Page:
Third party auditor and NDA

The issue of whether Paddington had to permit the third party auditor to conduct the audit, even if that third party auditor did not enter into a non-disclosure agreement (NDA) that Paddington had provided, was no longer in dispute at the time of the trial. Paddington accepted that it could not require the third party auditor to enter into an NDA and that Pixdene's rights in the audit clause were not dependent on the NDA being entered into. 

The drafting point to take away from this issue is that one should draft expressly if, as in most cases, the party being audited wants an express NDA in place before the audit takes place. 

Physical on-site inspection

Was the audit inspection limited to a physical on-site inspection of documents in Paddington's offices during normal working hours, or could it be at a location chosen by the third party auditor?

Given the clause provided that inspection required "prior written notice", and was to be carried out "during normal working hours", the court held that this showed that the parties envisaged a physical inspection of documents by the third party auditor at a place under Paddington's control and which Paddington might reasonably choose.

It added that if inspection of documents was envisaged by setting up a data room at the auditor's offices, for example, then it would not be necessary to specify that inspection could take place only "during normal working hours" as there would be nothing to stop the auditor from working late or at weekends. 

Presence of representatives required?

The court found that the audit clause did not require the third party auditor to inspect only in the presence of Paddington's representatives. It held that specifying an independent, third party auditor, with their own professional obligations, would be understood by a reasonable person to mean that such a person could be trusted to carry out the inspection professionally without requiring further supervision. Therefore, if a party were to permit an audit, but wanted to supervise it, this should be stated expressly.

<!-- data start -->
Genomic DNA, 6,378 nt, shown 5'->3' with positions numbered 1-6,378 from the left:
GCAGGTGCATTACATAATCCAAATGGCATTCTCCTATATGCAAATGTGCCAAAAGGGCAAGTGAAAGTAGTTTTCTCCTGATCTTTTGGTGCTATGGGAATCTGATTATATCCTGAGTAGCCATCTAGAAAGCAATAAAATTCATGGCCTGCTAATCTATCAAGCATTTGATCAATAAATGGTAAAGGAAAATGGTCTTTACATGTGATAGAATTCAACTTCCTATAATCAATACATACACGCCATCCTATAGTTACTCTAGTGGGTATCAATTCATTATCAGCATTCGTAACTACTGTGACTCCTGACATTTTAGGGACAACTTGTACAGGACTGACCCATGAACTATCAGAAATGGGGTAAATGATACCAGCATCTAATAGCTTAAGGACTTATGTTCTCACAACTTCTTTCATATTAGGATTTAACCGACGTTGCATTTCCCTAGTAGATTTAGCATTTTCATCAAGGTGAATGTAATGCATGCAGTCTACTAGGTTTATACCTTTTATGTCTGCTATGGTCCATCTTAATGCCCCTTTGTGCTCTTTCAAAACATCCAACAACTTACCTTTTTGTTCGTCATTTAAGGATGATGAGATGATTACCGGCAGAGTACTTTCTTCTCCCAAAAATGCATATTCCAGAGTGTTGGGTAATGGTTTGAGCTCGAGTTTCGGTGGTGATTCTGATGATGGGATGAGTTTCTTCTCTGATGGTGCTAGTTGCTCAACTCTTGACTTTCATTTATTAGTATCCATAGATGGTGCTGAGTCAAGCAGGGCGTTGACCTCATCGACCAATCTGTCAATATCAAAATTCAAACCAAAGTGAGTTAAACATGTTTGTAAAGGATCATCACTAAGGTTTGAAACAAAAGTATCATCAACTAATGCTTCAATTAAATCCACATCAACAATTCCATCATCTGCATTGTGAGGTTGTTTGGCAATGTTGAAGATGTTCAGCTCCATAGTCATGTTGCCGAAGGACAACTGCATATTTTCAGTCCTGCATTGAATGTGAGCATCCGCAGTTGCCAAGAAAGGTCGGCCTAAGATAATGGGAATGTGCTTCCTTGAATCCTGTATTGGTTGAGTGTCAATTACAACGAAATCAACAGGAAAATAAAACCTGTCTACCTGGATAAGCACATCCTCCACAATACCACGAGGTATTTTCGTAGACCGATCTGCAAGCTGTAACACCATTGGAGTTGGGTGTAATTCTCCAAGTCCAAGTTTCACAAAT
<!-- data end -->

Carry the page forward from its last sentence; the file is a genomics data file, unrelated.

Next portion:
Did the audit clause require Paddington to provide the third party auditor with copies of inspected documents?

Pixdene argued that the auditor was entitled to copies, including electronic copies, of all documents inspected as part of an audit. 

The court agreed with Pixdene that without the right to take copies, the auditor would be forced to write their report from Paddington's data room and would not have any records of the documents it had audited and relied upon in making the report, to which professional obligations attach. Accordingly, the court answered "yes": the third party auditor could take copies as they considered necessary to enable production of the audit report, and for the purposes of maintaining appropriate records of their work. 

Will this mean the end of references in audit clauses to being permitted to "take copies"? Probably not, given the cost of having this question answered in this instance.

Periods already inspected